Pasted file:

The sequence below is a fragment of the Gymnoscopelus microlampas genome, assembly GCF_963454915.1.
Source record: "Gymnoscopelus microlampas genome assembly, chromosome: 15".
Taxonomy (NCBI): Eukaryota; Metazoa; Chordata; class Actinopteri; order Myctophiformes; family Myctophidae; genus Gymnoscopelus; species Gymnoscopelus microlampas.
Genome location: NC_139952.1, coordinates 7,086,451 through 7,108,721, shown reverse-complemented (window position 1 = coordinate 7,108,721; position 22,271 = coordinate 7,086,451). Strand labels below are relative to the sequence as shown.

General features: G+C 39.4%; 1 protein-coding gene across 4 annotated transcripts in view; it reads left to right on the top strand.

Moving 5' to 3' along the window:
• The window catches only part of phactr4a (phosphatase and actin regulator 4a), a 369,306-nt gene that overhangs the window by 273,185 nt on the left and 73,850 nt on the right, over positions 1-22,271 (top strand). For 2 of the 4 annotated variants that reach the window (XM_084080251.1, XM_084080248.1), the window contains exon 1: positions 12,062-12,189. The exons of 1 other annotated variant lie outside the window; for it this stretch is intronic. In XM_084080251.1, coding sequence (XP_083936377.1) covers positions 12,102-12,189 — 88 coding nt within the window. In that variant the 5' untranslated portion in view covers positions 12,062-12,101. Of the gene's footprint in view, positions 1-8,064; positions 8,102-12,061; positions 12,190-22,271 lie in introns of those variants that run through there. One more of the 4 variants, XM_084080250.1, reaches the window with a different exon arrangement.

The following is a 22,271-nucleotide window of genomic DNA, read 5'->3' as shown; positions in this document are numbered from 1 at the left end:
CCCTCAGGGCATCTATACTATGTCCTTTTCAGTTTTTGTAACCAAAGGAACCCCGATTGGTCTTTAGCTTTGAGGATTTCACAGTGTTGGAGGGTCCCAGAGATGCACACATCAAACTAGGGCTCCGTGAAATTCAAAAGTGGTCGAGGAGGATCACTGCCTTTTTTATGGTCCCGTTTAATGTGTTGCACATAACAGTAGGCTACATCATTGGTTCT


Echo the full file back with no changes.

The sequence below is a fragment of the Gymnoscopelus microlampas genome, assembly GCF_963454915.1.
Source record: "Gymnoscopelus microlampas genome assembly, chromosome: 15".
Taxonomy (NCBI): Eukaryota; Metazoa; Chordata; class Actinopteri; order Myctophiformes; family Myctophidae; genus Gymnoscopelus; species Gymnoscopelus microlampas.
Genome location: NC_139952.1, coordinates 7,086,451 through 7,108,721, shown reverse-complemented (window position 1 = coordinate 7,108,721; position 22,271 = coordinate 7,086,451). Strand labels below are relative to the sequence as shown.

General features: G+C 39.4%; 1 protein-coding gene across 4 annotated transcripts in view; it reads left to right on the top strand.

Moving 5' to 3' along the window:
• The window catches only part of phactr4a (phosphatase and actin regulator 4a), a 369,306-nt gene that overhangs the window by 273,185 nt on the left and 73,850 nt on the right, over positions 1-22,271 (top strand). For 2 of the 4 annotated variants that reach the window (XM_084080251.1, XM_084080248.1), the window contains exon 1: positions 12,062-12,189. The exons of 1 other annotated variant lie outside the window; for it this stretch is intronic. In XM_084080251.1, coding sequence (XP_083936377.1) covers positions 12,102-12,189 — 88 coding nt within the window. In that variant the 5' untranslated portion in view covers positions 12,062-12,101. Of the gene's footprint in view, positions 1-8,064; positions 8,102-12,061; positions 12,190-22,271 lie in introns of those variants that run through there. One more of the 4 variants, XM_084080250.1, reaches the window with a different exon arrangement.

The following is a 22,271-nucleotide window of genomic DNA, read 5'->3' as shown; positions in this document are numbered from 1 at the left end:
CCCTCAGGGCATCTATACTATGTCCTTTTCAGTTTTTGTAACCAAAGGAACCCCGATTGGTCTTTAGCTTTGAGGATTTCACAGTGTTGGAGGGTCCCAGAGATGCACACATCAAACTAGGGCTCCGTGAAATTCAAAAGTGGTCGAGGAGGATCACTGCCTTTTTTATGGTCCCGTTTAATGTGTTGCACATAACAGTAGGCTACATCATTGGTTCT